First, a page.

For some homeschooling families, a rigorous, detailed curriculum is the best choice. Others have the time and drive to piece together a carefully selected, eclectic combination of materials. When your time and attention are already stretched, you might find it easiest to use a comprehensive all-in-one program, such as Oak Meadow’s full curriculum package. Or you might find that a very relaxed approach to learning allows your children to happily absorb the basics and then pursue their passions. Don’t hesitate to shift gears if you or your child are stressed or unhappy with your current approach. When you find something that works, celebrate and stick with it!

Assess your child’s capacity for independence and make intentional use of it

How old is your child (or children)? How much direct attention, supervision, and care does he or she need? When is your child happiest to accept guidance from others, and when will only a parent do?

Young children will need a direct caregiver all or most of the time. Many caregivers are open to supporting this age group in gentle learning activities involving nature, art, handwork, storytelling, and play-based exploration. You may need to make suggestions or provide materials. With a thoughtful plan, your care provider can become a homeschooling ally.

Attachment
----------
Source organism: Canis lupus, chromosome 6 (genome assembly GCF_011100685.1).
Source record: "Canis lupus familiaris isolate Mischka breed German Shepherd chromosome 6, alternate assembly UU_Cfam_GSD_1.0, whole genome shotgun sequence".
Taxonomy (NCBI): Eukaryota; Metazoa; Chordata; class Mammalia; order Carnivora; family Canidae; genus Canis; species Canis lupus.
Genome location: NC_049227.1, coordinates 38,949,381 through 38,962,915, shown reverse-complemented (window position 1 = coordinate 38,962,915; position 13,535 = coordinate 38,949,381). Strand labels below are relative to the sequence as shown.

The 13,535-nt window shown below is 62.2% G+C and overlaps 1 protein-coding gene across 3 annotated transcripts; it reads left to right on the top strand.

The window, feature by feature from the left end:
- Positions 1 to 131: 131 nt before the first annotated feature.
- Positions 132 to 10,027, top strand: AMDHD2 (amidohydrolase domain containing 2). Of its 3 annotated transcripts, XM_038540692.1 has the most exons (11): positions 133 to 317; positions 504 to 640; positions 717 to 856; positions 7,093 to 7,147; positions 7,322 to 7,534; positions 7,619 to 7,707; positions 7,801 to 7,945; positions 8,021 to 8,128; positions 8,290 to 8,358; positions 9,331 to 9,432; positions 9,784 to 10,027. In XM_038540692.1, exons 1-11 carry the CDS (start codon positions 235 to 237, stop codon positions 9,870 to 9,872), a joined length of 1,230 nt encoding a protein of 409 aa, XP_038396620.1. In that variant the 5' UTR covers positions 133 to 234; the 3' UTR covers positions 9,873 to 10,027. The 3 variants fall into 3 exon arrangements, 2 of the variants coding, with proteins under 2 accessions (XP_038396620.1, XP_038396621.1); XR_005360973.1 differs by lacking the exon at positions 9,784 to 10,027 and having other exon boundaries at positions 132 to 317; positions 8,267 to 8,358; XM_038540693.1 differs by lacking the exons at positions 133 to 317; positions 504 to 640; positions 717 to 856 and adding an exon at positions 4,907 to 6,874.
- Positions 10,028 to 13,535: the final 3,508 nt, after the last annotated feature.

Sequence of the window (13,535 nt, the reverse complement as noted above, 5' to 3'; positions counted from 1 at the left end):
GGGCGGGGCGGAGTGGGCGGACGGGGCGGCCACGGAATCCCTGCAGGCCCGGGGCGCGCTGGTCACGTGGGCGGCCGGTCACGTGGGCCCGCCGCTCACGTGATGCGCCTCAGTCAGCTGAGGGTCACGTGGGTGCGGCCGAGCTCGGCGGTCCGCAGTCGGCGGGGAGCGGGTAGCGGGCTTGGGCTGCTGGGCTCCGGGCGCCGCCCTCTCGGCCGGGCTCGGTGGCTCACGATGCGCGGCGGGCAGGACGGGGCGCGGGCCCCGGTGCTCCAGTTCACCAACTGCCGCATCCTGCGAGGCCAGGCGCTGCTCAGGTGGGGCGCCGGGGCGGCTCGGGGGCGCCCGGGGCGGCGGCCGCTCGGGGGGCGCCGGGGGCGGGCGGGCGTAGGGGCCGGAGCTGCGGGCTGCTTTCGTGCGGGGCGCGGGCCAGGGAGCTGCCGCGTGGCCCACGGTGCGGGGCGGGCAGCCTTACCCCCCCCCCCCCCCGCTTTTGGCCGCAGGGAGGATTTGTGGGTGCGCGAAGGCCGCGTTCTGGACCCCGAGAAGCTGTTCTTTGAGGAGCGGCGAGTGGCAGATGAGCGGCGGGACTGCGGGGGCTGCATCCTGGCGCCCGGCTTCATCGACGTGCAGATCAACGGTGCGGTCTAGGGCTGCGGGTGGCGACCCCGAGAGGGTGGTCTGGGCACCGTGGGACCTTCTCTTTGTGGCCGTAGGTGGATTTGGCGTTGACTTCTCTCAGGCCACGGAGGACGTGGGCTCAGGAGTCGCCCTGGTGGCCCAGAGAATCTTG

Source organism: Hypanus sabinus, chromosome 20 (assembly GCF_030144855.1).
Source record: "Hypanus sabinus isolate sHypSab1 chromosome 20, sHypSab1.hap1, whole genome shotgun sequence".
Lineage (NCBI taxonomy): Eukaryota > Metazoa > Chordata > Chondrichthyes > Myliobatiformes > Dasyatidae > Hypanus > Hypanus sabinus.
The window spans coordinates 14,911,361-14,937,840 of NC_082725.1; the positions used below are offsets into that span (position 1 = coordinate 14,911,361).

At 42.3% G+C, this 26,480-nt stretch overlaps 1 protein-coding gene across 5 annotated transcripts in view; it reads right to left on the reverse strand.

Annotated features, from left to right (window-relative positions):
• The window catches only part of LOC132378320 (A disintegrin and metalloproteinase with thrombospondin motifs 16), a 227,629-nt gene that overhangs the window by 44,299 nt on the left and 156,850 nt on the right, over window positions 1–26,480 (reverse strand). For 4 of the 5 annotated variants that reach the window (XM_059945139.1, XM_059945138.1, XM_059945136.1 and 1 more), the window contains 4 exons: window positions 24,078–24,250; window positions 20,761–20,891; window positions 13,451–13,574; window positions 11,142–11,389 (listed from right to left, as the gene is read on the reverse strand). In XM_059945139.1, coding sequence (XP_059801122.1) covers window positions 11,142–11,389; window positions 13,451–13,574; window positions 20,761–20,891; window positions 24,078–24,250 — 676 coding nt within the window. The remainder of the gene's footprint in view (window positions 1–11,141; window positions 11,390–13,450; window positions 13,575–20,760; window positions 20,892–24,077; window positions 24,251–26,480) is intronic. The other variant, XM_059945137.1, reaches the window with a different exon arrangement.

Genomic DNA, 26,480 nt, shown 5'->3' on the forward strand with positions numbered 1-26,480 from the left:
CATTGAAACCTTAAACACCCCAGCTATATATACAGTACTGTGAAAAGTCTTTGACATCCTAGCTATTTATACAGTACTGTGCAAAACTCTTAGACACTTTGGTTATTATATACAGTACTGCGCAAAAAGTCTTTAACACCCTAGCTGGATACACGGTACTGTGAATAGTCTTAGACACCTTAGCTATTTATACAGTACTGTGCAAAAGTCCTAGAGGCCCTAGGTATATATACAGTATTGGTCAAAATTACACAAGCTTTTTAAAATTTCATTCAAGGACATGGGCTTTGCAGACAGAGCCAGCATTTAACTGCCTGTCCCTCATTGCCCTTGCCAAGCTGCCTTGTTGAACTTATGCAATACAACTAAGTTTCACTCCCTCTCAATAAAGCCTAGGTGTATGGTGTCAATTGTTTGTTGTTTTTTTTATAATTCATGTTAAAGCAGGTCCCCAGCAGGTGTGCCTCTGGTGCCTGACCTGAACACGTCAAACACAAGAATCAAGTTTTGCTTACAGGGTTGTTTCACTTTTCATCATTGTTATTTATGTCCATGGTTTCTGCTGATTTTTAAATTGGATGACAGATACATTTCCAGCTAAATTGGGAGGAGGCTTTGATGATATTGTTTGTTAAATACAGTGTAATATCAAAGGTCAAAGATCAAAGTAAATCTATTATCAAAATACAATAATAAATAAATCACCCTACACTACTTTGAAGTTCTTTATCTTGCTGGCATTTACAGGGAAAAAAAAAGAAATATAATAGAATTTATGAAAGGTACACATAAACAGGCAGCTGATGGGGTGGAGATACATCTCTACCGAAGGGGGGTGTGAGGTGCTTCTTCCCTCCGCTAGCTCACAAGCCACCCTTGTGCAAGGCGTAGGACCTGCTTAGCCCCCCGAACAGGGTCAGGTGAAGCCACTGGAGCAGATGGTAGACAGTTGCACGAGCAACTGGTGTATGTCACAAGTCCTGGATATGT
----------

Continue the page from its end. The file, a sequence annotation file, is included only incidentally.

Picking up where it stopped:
Preteens may be able to tolerate being left to themselves for periods of time while you are working at home, but there will be limits to their independence. They may need or want to engage periodically even if you are nearby. With your child’s input, develop ways to connect and reconnect with each other as needed while you work.

Older children and teens may be able to handle all or some of their homeschooling work on their own. Some subjects or activities might require more regular support than others. You might work in short bursts with scheduled breaks so that your child knows when to wait and when he or she can have your attention again.

If you have a wide range of ages in your family, perhaps an older child could be engaged to help a younger child or children while you are working at home. Carefully plan ahead to set them up with suitable assignments or activities. When you are not working, your attention can shift to the younger children while the older ones focus on their own learning.

Remember why

Families who choose homeschooling invariably have compelling reasons that make it worthwhile. Why are you working and homeschooling? What would be different if you made a different choice? Would those differences be acceptable to you? Identify the motivating factors in your situation and remind yourself of them whenever you need a boost.